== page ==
The Sublimity of Mountains and Everyday Things.

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September 5, 2013 by Ray Yanek

I think, sometimes, about the mountains.

Once, a long time ago now, I had the privilege of journeying to the top of the Stanserhorn in Switzerland.   I took that trip 18 years ago, but I remember the view from the top of the summit as if I were just there yesterday.

I don’t know where the photos are that I took from the summit.  Tucked away somewhere, probably, in a corner of a closet or the attic.  I don’t look for them.  One day when the images in my head begin to fade, that’s when I’ll stumble across them by the magic we call chance.

I did though, find this image of the view from the top of the Stanserhorn on the web.  This is the view that I remember.


The view that sticks with me.

That haunts me.

I started teaching soon after that trip to the top of the mountain, and over the last 18 years I’ve told the story of my trip over and over and over.  I’ve used it as a model or as an example for a host of different assignments and projects, most of which I can’t remember.  I would recount the cool breezes that rustled the emerald grasses on the bottom slope of the mountain.  I would explain how jealous I felt as I watched lovers on the grass share a bottle of wine and laugh as they pointed out to the alpine lakes scattered around the mountains.  I would tell them about the trolley that clacked its way up the through the fields and then over the rocks further up the mountain.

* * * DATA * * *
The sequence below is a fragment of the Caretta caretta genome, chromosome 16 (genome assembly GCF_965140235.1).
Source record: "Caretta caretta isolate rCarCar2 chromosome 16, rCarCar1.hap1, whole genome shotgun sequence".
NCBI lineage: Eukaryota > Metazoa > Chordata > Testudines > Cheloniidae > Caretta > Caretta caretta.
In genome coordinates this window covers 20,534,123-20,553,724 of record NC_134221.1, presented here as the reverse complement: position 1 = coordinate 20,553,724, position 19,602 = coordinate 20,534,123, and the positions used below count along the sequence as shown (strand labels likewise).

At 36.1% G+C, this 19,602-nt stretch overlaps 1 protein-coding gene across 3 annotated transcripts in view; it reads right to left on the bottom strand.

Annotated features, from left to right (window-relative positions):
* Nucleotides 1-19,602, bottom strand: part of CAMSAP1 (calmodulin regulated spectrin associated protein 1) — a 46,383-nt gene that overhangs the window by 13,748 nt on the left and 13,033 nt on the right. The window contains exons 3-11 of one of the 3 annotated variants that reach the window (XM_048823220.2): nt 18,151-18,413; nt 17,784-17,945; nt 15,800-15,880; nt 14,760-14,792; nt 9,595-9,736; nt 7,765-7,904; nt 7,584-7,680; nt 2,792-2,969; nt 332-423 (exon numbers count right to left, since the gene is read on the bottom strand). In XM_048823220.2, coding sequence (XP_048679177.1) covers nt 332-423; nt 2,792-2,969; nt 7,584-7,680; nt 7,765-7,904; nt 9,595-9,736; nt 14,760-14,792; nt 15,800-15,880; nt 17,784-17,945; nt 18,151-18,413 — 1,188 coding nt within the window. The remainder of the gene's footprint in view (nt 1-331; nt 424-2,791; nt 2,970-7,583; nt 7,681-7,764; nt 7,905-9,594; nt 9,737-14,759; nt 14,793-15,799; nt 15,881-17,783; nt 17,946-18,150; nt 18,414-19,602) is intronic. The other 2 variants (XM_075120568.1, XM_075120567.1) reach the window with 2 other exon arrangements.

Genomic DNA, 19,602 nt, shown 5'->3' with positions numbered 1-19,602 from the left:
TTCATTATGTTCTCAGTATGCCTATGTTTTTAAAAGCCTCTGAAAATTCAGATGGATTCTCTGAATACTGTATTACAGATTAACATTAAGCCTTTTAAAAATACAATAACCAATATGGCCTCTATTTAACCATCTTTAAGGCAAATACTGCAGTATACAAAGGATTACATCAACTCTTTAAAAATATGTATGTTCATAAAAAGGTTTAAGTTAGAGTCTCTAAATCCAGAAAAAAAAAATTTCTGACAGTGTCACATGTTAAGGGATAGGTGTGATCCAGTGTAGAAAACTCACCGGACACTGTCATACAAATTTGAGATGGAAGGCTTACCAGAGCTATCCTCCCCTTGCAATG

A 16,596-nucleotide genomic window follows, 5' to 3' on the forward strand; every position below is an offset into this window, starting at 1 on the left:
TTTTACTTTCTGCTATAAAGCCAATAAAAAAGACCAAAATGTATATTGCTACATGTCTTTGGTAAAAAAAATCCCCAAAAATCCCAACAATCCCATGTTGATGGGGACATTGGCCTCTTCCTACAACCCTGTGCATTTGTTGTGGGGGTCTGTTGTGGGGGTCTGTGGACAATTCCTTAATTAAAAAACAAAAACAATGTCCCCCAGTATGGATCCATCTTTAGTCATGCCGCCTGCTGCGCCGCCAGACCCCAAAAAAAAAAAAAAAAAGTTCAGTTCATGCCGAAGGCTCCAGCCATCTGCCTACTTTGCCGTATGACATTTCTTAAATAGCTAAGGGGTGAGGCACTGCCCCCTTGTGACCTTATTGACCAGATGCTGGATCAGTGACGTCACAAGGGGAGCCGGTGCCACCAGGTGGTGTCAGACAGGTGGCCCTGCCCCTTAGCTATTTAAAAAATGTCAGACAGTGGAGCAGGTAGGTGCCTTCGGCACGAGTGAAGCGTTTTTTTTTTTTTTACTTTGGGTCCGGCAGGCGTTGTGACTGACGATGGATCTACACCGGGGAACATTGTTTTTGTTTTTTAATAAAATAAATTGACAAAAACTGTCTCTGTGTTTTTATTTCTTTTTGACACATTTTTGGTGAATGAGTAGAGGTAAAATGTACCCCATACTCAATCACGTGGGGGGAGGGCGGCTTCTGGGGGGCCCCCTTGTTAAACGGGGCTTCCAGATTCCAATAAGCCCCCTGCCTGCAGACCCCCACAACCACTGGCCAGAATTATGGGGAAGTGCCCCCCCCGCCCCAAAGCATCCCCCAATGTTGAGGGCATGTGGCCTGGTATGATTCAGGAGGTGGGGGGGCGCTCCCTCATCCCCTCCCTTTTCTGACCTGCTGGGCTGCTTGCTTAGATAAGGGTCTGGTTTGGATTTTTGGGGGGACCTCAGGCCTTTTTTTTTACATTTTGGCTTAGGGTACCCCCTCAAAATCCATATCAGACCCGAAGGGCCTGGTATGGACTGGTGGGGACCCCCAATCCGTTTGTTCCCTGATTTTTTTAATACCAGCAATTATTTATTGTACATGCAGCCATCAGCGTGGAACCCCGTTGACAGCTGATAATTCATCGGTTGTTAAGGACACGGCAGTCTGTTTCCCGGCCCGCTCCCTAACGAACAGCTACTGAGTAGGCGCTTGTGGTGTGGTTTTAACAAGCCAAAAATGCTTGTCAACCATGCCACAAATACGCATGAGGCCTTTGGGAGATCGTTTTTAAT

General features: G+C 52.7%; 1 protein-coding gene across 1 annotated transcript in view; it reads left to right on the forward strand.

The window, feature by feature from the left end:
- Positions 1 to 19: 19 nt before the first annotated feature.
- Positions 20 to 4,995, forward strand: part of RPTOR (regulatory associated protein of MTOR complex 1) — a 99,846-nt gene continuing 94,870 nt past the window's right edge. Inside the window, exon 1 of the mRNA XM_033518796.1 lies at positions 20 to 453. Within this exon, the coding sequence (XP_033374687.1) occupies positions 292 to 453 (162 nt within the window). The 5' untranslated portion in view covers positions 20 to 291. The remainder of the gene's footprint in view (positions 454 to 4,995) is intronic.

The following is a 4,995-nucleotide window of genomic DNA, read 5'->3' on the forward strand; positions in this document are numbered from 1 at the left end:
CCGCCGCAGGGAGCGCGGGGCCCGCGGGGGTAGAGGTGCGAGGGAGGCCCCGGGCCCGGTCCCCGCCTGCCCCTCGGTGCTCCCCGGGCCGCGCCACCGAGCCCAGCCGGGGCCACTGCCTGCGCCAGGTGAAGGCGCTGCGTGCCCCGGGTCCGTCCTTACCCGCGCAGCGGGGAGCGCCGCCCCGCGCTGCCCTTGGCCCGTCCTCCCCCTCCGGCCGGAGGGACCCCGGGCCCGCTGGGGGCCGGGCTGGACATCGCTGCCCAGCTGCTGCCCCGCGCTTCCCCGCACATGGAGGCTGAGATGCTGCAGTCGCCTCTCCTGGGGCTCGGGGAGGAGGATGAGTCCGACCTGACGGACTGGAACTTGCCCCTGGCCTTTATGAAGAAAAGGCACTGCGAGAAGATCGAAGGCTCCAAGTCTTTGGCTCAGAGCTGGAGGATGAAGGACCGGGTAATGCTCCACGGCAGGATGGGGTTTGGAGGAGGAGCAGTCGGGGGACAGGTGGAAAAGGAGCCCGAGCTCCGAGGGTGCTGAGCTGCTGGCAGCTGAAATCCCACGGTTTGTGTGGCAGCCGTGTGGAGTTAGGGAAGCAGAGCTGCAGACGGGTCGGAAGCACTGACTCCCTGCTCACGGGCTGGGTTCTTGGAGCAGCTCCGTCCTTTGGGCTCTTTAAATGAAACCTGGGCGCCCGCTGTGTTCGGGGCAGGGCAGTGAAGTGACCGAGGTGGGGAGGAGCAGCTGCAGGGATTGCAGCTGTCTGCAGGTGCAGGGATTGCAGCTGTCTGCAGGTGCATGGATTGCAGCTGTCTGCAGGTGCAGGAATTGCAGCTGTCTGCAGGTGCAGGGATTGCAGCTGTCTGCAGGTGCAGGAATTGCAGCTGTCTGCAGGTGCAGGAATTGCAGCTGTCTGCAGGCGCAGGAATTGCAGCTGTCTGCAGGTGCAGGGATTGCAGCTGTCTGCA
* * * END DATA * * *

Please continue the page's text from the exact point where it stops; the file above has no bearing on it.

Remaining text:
But it’s when I try to describe the view and how I stood there stone-still and staring at the distant peaks floating in that sea of mist and cloud that I mentally leave my classroom.

I get lost in the memories of colors, of the blues and whites muted and made surreal by the mist.  I relive the awe I felt, and the vertigo the vastness of the expanse brought swirling to my head.

Beauty kept me from moving; but so did a little bit of terror.

Maybe that’s why the memory sticks with me.  Maybe it was in Switzerland where I caught my first glimpse of the sublime.

Years later after standing on that mountaintop, I found this painting by Caspar David Friedrich titled “Wanderer above the Sea of Fog”. I fell in love with it.  My wife eventually bought me a print of the painting and had it placed in a beautiful frame.  It hangs, now, under a light over the desk in my office.


Earlier this week, I found myself telling the Stanserhorn story to yet another class.  The students were to describe a place they had traveled too and then discuss how the place had taught them something about themselves.

I didn’t tell them about the sublimity that I felt.  I don’t know why.  Perhaps it was something I didn’t think they would understand, or something I simply wanted to keep for myself.  I told them instead about how small being on top of that mountain made me feel and that I came to understand that I wasn’t really as ‘big’ as I thought I was.

I did tell them though, that my example was a grandiose one and that the places that changed them could be everyday locations, a place as simple as their own home, or their grandfather’s farm.

You can find large meaning in small things, I told them.

In everyday things.

It struck me that I should take my own advice sometimes.  If I remembered that beauty can be found in everyday things, perhaps I wouldn’t find myself searching through the mists or wandering through the fogs so often.

Maybe I could focus more on daily life then on mountaintops a world a way.


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